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Culture and diversity

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As a nursing assistant, you are constantly communicating with your clients while you take care of them. Communication can be verbal, when using spoken language, and nonverbal, when using body language, like gestures, facial expression, and touch.

Communication may be challenging when working with clients who have different cultural backgrounds. The clients might speak different languages, making verbal communication harder, or they might misinterpret nonverbal messages because their culture gives those nonverbal cues different meanings.

To prevent miscommunication, make sure you are familiar with the client’s care plan as it contains cultural guidelines for you to be aware of.

Show an interest in your clients’ and their friends’ and family’s culture by learning more about it and knowing how to approach them.

Remember to be a professional and avoid judging others by respecting their beliefs and values that might be different from yours.

You should be self-aware of your own biases that you bring to the care environment and avoid making generalizations or stereotyping people from different cultures.

When working with clients that might not speak the same language as you as their primary language, make sure you are speaking calmly, slowly, and clearly in a normal tone.

Use short and simple phrases and try to notice if your client recognizes some of the words. Repeating what you said in a different way can be helpful, too.

Don’t raise your voice and avoid using slang or complex medical terms. In everyday communication, a very helpful tool could be a picture board with two languages, where your client can point to the picture of what they are trying to say.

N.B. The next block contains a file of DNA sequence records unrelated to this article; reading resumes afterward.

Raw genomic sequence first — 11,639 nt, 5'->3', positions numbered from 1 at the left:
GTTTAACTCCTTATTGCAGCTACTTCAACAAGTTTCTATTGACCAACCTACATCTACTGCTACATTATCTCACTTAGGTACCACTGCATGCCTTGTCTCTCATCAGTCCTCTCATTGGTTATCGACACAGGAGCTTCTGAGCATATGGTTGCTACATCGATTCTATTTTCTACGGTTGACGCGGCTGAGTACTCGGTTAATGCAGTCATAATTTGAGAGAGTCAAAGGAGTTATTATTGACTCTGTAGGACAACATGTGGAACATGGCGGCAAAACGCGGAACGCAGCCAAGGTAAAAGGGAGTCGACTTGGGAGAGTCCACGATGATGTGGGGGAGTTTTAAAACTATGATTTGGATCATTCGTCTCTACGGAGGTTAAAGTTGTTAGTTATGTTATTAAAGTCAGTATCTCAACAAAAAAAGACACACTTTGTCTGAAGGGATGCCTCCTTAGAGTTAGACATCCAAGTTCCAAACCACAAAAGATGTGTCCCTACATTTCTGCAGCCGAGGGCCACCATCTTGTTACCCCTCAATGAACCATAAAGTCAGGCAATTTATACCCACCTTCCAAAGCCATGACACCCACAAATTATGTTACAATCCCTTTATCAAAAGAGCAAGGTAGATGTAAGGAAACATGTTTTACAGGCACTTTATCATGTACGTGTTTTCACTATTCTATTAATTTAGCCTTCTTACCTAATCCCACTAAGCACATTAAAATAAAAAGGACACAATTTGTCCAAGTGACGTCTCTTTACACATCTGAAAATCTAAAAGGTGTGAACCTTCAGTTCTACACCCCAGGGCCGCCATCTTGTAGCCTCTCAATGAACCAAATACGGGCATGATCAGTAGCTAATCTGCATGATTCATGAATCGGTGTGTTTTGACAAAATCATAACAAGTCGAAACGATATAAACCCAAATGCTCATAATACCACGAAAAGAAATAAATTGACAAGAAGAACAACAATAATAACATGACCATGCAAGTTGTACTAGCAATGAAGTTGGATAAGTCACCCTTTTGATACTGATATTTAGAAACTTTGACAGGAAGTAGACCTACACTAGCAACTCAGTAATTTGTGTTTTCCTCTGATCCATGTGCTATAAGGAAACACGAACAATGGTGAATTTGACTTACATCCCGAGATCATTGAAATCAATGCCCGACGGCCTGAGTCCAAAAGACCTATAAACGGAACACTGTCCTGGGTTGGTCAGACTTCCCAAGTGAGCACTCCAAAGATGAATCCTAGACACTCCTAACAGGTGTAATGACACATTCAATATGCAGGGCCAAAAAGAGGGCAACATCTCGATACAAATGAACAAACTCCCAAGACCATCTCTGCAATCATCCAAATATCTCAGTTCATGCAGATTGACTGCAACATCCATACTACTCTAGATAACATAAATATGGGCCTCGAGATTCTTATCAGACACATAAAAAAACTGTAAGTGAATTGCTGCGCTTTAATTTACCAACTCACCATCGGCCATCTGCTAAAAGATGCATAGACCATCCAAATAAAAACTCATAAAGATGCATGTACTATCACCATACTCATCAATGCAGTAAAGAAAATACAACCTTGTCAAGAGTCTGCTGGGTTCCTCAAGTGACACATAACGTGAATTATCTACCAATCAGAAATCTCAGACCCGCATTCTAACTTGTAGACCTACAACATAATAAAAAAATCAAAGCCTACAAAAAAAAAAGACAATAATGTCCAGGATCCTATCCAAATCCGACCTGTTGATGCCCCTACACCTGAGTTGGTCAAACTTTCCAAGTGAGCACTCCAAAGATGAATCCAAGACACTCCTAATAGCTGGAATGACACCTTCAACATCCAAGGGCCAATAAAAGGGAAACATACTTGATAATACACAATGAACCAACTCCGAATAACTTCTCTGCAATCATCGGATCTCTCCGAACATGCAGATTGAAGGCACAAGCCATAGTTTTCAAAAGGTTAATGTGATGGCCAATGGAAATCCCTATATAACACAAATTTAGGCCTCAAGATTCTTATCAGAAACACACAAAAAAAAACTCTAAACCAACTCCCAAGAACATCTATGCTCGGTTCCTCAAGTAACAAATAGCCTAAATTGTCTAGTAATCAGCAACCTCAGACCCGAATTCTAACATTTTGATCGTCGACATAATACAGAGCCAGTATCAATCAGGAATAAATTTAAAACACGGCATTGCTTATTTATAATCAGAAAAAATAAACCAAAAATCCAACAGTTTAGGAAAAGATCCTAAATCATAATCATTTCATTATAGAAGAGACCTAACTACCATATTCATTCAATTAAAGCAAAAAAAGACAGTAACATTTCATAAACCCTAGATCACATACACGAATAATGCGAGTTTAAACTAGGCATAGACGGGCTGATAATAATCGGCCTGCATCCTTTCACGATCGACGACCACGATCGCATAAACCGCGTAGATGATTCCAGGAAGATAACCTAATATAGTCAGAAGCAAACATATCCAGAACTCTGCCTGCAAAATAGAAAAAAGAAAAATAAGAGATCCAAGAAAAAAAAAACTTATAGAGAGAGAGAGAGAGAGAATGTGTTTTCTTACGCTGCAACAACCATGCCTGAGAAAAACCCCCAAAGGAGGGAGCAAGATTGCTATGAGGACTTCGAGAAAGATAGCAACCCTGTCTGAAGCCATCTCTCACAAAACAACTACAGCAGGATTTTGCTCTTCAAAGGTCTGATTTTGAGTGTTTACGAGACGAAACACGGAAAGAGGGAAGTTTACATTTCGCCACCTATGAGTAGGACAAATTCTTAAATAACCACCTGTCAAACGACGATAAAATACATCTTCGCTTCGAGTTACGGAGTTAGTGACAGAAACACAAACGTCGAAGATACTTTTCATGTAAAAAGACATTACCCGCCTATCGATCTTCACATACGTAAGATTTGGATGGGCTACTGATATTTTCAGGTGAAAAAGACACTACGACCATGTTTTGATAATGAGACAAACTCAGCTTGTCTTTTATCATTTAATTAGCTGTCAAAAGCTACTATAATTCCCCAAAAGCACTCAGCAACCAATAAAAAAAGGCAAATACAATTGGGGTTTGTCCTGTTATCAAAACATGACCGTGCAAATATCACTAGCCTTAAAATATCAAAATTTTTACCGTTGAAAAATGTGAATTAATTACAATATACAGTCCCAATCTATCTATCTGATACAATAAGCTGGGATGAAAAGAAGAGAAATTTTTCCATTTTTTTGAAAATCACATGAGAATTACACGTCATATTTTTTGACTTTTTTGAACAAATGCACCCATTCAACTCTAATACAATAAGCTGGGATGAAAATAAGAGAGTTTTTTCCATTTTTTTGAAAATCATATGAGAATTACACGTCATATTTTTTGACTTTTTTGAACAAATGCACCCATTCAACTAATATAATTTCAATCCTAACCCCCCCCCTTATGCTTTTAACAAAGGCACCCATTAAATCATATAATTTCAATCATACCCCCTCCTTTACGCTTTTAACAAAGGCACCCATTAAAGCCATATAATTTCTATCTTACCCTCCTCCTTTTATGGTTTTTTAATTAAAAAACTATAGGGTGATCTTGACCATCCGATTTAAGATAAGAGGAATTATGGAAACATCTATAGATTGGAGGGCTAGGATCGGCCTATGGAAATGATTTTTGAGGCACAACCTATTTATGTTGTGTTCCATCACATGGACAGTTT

Avoid using a client’s family member to translate because they could misunderstand the medical terms and give false information.

Therefore, it is always better to use an interpreter that your agency provides. This way, you will be sure that everything is translated correctly.

During client care, it’s also important to respect and maintain professional boundaries. Touch is usually used to comfort and calm down clients and to show respect, concern, reassurance, and that they have your attention.

This might differ depending on a culture, so first make sure you know who, when, and where you can touch. For example, in the Philippines and Mexico, touch is frequently used as a friendly sign and even preferred by some who believe that it protects from a curse of the evil eye, or mal de ojo.

In the United Kingdom, Ireland, and Poland on the other hand, a handshake is preferred, while touch is left for the friends and family.

Furthermore, in India, men greet other men with a handshake, they greet women with a slight bow while bringing palms together, and they touch the feet of an older adult person to show respect or seek blessing. In China, touch is avoided, so a nod is more appropriate.